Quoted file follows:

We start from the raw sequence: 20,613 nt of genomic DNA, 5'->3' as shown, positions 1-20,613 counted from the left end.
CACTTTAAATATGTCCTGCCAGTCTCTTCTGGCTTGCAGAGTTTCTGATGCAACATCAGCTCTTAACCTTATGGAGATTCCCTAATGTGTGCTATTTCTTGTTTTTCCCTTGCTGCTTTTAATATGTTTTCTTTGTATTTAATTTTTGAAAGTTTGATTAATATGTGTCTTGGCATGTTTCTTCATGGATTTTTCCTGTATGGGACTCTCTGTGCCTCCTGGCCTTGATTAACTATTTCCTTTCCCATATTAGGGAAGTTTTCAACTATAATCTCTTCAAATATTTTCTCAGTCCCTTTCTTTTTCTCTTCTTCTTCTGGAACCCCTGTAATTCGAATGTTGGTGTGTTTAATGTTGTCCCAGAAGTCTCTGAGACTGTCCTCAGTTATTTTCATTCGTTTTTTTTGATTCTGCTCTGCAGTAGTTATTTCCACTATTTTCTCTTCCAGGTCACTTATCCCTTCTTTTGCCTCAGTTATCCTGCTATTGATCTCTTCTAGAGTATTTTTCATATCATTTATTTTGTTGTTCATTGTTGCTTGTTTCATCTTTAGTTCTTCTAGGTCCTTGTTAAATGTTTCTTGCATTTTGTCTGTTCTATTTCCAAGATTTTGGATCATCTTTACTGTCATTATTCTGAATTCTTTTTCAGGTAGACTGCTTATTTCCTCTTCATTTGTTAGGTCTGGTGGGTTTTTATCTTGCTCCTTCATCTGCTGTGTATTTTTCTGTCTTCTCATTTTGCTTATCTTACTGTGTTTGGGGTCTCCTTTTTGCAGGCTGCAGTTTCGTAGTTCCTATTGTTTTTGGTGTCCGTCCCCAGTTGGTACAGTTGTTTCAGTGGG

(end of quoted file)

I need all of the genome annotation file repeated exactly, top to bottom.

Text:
We start from the raw sequence: 20,613 nt of genomic DNA, 5'->3' as shown, positions 1-20,613 counted from the left end.
CACTTTAAATATGTCCTGCCAGTCTCTTCTGGCTTGCAGAGTTTCTGATGCAACATCAGCTCTTAACCTTATGGAGATTCCCTAATGTGTGCTATTTCTTGTTTTTCCCTTGCTGCTTTTAATATGTTTTCTTTGTATTTAATTTTTGAAAGTTTGATTAATATGTGTCTTGGCATGTTTCTTCATGGATTTTTCCTGTATGGGACTCTCTGTGCCTCCTGGCCTTGATTAACTATTTCCTTTCCCATATTAGGGAAGTTTTCAACTATAATCTCTTCAAATATTTTCTCAGTCCCTTTCTTTTTCTCTTCTTCTTCTGGAACCCCTGTAATTCGAATGTTGGTGTGTTTAATGTTGTCCCAGAAGTCTCTGAGACTGTCCTCAGTTATTTTCATTCGTTTTTTTTGATTCTGCTCTGCAGTAGTTATTTCCACTATTTTCTCTTCCAGGTCACTTATCCCTTCTTTTGCCTCAGTTATCCTGCTATTGATCTCTTCTAGAGTATTTTTCATATCATTTATTTTGTTGTTCATTGTTGCTTGTTTCATCTTTAGTTCTTCTAGGTCCTTGTTAAATGTTTCTTGCATTTTGTCTGTTCTATTTCCAAGATTTTGGATCATCTTTACTGTCATTATTCTGAATTCTTTTTCAGGTAGACTGCTTATTTCCTCTTCATTTGTTAGGTCTGGTGGGTTTTTATCTTGCTCCTTCATCTGCTGTGTATTTTTCTGTCTTCTCATTTTGCTTATCTTACTGTGTTTGGGGTCTCCTTTTTGCAGGCTGCAGTTTCGTAGTTCCTATTGTTTTTGGTGTCCGTCCCCAGTTGGTACAGTTGTTTCAGTGGG